The Story of the European Bank Run

I am not always a fan of Paul Krugman. It isn't (always) his analysis itself which bothers me, but rather his seeming inability to separate the economics he originally became famous for from the type of snippy, often too personal political discourse which has since kept him in the spotlight. To be fair, this mixing of real economic analysis with personal pettiness is seemingly part of his job description with The New York Times at this point. However, when I see examples of the clear, thoughtful analysis he is capable of, it makes the other 'stuff' all the more frustrating.

An article representing such a valuable contribution to the current economic discourse can be found here. In the article, Krugman looks at the crisis in Europe and examines the actual differences in the behaviors of the nations which are often lumped together as 'in trouble.' In doing so, he separates the Spain's and Italy's of the EU from the Greece's by noting that the former two states were in far superior economic situations, at least prior to the economic meltdown, than the latter.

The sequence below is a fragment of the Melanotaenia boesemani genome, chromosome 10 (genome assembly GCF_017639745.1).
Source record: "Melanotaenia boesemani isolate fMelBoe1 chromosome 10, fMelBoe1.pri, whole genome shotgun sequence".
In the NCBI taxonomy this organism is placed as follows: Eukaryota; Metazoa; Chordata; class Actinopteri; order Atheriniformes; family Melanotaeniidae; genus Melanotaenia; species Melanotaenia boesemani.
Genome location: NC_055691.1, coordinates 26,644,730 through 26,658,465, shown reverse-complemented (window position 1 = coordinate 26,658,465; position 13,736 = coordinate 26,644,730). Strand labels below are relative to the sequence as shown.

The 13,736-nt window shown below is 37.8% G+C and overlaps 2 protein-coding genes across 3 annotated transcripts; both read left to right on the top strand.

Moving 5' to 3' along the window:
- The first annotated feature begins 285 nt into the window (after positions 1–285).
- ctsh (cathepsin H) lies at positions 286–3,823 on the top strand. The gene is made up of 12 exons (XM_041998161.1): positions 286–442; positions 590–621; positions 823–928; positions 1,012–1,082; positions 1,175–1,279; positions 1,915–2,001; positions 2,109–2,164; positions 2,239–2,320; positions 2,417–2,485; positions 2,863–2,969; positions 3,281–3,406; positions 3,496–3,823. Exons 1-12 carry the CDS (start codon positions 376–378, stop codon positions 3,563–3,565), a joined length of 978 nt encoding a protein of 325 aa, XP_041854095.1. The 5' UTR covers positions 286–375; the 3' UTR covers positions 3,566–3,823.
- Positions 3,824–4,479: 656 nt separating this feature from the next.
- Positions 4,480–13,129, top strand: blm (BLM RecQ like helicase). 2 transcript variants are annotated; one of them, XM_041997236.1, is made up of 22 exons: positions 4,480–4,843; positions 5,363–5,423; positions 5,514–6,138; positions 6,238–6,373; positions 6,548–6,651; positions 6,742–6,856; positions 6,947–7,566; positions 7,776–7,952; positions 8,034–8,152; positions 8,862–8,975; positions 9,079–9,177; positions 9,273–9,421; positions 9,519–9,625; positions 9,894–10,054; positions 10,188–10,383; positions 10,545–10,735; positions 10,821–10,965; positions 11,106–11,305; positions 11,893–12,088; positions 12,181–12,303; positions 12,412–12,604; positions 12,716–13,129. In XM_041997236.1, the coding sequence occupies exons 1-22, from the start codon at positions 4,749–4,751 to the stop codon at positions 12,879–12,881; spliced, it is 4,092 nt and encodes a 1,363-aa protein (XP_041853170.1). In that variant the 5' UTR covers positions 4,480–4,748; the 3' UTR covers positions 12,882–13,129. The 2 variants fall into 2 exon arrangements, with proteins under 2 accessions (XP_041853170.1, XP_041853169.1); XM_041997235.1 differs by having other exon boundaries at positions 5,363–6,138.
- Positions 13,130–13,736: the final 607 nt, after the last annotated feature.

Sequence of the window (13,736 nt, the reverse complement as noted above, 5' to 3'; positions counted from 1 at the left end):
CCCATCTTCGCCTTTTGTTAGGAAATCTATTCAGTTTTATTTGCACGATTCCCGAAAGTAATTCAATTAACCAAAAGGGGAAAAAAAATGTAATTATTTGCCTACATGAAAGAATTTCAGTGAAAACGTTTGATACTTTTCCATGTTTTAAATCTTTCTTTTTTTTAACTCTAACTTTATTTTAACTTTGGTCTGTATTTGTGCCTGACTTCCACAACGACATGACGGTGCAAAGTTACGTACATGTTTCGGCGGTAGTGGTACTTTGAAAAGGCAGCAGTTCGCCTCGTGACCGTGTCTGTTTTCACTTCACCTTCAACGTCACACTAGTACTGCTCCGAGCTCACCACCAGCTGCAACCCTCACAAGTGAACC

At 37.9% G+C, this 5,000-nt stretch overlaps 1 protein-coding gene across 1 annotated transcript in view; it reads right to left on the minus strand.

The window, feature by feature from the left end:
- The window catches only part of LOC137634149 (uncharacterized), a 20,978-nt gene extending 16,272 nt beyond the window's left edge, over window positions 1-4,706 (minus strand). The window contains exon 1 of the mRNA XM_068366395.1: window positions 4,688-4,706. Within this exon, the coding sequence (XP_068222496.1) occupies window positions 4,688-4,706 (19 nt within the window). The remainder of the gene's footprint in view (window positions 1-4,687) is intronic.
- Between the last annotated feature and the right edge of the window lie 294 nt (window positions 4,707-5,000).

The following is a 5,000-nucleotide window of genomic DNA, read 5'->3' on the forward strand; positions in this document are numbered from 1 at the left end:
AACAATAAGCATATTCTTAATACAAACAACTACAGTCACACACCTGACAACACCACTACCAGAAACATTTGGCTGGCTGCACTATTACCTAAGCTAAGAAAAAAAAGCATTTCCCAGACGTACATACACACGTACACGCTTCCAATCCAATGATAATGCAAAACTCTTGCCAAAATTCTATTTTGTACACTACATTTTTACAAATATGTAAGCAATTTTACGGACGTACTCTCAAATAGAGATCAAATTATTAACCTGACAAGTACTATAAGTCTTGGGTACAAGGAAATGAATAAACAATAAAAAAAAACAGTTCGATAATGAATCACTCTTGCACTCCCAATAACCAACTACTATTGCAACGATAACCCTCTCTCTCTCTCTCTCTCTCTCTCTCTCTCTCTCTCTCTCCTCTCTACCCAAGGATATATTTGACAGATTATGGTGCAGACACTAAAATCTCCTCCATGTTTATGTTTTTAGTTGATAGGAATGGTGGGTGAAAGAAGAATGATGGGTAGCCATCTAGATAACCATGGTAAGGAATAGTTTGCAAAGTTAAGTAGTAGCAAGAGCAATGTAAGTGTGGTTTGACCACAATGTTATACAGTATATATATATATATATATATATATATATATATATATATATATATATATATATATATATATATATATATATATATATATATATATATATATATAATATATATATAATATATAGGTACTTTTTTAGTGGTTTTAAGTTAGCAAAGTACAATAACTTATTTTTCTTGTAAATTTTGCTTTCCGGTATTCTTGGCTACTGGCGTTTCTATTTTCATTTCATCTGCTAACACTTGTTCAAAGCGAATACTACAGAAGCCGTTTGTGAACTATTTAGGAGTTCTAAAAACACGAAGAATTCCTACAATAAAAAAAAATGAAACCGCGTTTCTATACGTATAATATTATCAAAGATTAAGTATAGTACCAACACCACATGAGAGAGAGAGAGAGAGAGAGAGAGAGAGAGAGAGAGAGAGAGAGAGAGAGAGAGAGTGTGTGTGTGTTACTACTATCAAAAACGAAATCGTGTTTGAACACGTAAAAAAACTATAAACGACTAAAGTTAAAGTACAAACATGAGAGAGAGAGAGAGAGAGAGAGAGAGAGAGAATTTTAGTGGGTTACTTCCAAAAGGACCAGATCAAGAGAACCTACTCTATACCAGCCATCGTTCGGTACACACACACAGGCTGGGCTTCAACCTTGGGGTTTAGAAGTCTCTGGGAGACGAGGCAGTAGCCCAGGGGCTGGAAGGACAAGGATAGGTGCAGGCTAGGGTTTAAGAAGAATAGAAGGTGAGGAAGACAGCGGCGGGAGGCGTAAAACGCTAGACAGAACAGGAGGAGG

He therefore attributes the current troubles facing them to a sort of sovereign bank run. He doesn't dispense with the opinion in this piece; indeed he calls for Jean-Claude Trichet and the ECB to start buying up debt and ignore the moralists who have said that the Mediterranean nations need to take their medicine. However, in the post he manages to avoid the kind of personal potshots which seem to pervade some of his other articles. The suggestions are also timely and relevant as banking systems of individual nations and perhaps even the EU experiment come closer to unraveling. I doubt this will get to his ears (or that he would care if it did...), but Bravo, Mr. Krugman.

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